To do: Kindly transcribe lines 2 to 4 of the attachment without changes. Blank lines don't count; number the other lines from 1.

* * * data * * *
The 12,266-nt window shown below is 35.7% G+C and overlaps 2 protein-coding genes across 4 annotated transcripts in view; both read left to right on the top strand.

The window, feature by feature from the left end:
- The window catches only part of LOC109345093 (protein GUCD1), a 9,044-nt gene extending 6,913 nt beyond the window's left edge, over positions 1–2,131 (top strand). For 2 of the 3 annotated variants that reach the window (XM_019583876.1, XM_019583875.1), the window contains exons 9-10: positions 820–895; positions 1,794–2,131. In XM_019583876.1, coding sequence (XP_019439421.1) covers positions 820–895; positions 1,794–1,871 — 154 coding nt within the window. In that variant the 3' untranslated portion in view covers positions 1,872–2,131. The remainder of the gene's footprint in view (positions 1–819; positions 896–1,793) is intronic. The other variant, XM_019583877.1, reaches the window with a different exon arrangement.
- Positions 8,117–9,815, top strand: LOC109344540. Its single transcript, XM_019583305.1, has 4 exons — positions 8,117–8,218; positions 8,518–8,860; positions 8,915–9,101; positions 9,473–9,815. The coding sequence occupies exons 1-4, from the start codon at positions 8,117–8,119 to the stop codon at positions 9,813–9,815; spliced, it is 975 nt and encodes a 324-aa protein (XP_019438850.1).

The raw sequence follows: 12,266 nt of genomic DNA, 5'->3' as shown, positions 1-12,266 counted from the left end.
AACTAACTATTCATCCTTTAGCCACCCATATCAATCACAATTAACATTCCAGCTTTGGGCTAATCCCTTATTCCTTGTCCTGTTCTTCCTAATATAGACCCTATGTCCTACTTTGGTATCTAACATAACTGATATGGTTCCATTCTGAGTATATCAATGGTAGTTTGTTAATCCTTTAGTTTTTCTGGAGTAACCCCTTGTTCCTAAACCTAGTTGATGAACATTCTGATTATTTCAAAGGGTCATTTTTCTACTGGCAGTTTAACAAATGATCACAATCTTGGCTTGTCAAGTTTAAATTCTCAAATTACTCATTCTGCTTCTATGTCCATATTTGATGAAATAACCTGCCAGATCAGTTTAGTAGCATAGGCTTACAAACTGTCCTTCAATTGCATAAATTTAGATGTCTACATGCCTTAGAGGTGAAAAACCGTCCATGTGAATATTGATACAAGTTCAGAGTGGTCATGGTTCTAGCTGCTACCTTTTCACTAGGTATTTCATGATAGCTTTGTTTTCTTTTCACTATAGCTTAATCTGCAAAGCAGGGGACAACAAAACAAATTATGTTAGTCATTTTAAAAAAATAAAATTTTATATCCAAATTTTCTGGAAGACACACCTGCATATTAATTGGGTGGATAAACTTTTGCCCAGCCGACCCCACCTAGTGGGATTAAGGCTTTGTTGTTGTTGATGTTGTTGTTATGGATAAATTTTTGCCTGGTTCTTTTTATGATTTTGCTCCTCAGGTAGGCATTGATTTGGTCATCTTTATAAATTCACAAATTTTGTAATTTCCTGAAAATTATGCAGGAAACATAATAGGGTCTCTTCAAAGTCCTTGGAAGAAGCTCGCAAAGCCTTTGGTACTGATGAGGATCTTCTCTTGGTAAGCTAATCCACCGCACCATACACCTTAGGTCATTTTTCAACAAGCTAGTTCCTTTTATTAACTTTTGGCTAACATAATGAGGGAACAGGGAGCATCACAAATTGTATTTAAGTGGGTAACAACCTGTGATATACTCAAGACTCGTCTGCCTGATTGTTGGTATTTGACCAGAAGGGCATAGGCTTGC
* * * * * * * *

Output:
The window, feature by feature from the left end:
- The window catches only part of LOC109345093 (protein GUCD1), a 9,044-nt gene extending 6,913 nt beyond the window's left edge, over positions 1–2,131 (top strand). For 2 of the 3 annotated variants that reach the window (XM_019583876.1, XM_019583875.1), the window contains exons 9-10: positions 820–895; positions 1,794–2,131. In XM_019583876.1, coding sequence (XP_019439421.1) covers positions 820–895; positions 1,794–1,871 — 154 coding nt within the window. In that variant the 3' untranslated portion in view covers positions 1,872–2,131. The remainder of the gene's footprint in view (positions 1–819; positions 896–1,793) is intronic. The other variant, XM_019583877.1, reaches the window with a different exon arrangement.
- Positions 8,117–9,815, top strand: LOC109344540. Its single transcript, XM_019583305.1, has 4 exons — positions 8,117–8,218; positions 8,518–8,860; positions 8,915–9,101; positions 9,473–9,815. The coding sequence occupies exons 1-4, from the start codon at positions 8,117–8,119 to the stop codon at positions 9,813–9,815; spliced, it is 975 nt and encodes a 324-aa protein (XP_019438850.1).